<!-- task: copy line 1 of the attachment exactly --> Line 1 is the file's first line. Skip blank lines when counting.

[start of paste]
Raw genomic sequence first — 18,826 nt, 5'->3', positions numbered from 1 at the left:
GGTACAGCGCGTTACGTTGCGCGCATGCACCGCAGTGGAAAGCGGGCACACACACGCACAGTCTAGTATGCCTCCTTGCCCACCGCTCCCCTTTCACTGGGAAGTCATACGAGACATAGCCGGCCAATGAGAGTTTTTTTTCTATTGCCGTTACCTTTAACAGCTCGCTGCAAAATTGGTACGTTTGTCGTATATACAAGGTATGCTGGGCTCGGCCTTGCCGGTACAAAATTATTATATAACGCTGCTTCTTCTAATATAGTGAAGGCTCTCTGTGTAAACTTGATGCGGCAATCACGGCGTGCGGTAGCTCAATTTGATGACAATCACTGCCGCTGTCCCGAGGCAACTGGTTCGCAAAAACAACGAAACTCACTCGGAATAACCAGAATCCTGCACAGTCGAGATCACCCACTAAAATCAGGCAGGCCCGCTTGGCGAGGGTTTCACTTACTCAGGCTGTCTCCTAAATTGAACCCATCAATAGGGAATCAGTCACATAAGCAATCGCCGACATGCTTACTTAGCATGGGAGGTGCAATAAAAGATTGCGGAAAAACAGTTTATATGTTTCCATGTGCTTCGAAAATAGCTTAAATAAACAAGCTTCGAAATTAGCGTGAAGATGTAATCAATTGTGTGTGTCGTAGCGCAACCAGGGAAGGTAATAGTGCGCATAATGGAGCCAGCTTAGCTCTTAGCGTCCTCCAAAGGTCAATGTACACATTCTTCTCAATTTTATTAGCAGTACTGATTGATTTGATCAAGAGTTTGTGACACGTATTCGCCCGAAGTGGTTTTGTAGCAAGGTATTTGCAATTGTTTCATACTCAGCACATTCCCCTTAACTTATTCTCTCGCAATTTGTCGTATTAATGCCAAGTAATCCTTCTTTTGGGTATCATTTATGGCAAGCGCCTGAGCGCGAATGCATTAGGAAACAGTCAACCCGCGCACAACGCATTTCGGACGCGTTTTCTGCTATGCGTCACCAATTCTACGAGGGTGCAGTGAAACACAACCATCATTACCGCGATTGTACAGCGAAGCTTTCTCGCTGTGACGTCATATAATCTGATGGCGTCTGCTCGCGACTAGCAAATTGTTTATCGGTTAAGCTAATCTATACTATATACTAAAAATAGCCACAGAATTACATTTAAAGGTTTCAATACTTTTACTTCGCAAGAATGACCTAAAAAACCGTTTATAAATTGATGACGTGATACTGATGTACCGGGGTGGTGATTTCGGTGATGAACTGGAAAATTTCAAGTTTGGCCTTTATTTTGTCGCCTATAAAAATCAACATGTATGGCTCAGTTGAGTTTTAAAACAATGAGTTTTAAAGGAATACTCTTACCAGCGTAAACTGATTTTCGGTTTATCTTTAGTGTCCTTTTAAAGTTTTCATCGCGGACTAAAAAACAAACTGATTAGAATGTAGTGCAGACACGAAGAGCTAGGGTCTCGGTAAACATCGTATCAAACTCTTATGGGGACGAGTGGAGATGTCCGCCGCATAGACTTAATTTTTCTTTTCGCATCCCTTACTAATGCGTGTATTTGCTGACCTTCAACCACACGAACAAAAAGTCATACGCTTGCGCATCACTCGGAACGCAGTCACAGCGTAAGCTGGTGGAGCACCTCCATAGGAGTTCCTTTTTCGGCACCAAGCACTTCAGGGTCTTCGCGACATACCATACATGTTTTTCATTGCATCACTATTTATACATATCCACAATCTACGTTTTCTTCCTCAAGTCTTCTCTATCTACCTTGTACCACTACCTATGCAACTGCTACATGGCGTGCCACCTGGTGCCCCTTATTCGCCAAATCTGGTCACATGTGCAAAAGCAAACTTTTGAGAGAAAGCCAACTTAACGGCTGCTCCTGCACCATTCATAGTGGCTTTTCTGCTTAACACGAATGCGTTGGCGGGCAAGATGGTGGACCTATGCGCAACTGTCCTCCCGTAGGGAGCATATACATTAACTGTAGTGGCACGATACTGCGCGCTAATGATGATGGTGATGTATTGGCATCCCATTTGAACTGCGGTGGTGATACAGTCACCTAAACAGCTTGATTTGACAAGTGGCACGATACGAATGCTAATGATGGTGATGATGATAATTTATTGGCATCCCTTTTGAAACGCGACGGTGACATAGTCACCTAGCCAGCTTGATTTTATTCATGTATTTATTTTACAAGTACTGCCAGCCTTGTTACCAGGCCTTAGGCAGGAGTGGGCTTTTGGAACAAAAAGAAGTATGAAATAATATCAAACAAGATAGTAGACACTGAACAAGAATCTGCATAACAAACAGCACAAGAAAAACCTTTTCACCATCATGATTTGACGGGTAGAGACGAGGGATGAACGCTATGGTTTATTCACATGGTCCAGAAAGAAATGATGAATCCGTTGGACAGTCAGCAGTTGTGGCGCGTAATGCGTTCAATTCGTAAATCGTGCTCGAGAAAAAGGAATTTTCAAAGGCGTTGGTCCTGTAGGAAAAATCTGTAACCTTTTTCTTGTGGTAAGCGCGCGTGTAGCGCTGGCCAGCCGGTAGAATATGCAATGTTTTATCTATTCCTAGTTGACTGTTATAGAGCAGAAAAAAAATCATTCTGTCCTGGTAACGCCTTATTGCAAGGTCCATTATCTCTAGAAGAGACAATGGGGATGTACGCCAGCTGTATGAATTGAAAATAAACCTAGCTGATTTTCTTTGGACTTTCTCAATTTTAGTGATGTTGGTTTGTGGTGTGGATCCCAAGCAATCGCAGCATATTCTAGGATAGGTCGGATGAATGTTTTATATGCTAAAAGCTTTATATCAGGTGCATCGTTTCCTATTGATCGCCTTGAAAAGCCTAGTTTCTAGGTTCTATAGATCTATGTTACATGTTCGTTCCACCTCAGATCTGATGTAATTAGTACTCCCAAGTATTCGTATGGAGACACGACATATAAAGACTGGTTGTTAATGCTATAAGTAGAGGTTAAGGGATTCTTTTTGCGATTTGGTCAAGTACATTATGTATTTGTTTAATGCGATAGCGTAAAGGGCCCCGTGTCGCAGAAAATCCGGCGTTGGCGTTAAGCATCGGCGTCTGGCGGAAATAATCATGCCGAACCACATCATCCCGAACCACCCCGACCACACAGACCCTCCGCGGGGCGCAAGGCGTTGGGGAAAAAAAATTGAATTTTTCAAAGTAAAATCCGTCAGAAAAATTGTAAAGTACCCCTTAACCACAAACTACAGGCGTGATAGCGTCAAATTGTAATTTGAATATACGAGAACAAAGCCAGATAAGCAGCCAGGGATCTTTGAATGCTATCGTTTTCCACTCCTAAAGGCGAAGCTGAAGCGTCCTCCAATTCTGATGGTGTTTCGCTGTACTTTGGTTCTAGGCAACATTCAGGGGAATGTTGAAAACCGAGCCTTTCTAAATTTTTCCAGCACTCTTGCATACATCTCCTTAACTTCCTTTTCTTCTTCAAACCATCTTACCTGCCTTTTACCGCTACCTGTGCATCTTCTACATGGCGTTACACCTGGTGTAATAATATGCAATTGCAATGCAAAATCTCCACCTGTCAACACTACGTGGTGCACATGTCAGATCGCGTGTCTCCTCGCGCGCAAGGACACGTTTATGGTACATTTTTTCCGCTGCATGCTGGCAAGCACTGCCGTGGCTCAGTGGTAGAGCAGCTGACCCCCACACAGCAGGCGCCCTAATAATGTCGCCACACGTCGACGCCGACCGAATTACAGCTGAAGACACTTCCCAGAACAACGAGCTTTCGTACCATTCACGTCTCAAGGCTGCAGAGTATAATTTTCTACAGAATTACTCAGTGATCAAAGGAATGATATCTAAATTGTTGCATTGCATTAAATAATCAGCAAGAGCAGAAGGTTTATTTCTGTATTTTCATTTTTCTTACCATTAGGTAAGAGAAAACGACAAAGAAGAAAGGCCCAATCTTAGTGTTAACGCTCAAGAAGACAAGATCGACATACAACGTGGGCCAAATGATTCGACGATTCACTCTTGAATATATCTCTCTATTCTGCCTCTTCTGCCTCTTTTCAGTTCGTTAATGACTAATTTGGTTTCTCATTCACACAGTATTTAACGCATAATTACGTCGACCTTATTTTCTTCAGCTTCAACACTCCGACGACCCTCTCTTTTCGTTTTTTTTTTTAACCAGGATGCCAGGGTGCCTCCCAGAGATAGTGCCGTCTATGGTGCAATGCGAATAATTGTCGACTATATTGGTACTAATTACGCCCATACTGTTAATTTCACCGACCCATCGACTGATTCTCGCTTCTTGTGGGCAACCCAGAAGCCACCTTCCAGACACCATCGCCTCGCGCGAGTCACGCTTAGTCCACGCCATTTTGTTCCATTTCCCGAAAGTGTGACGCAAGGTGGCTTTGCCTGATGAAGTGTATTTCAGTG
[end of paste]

Raw genomic sequence first — 18,826 nt, 5'->3', positions numbered from 1 at the left: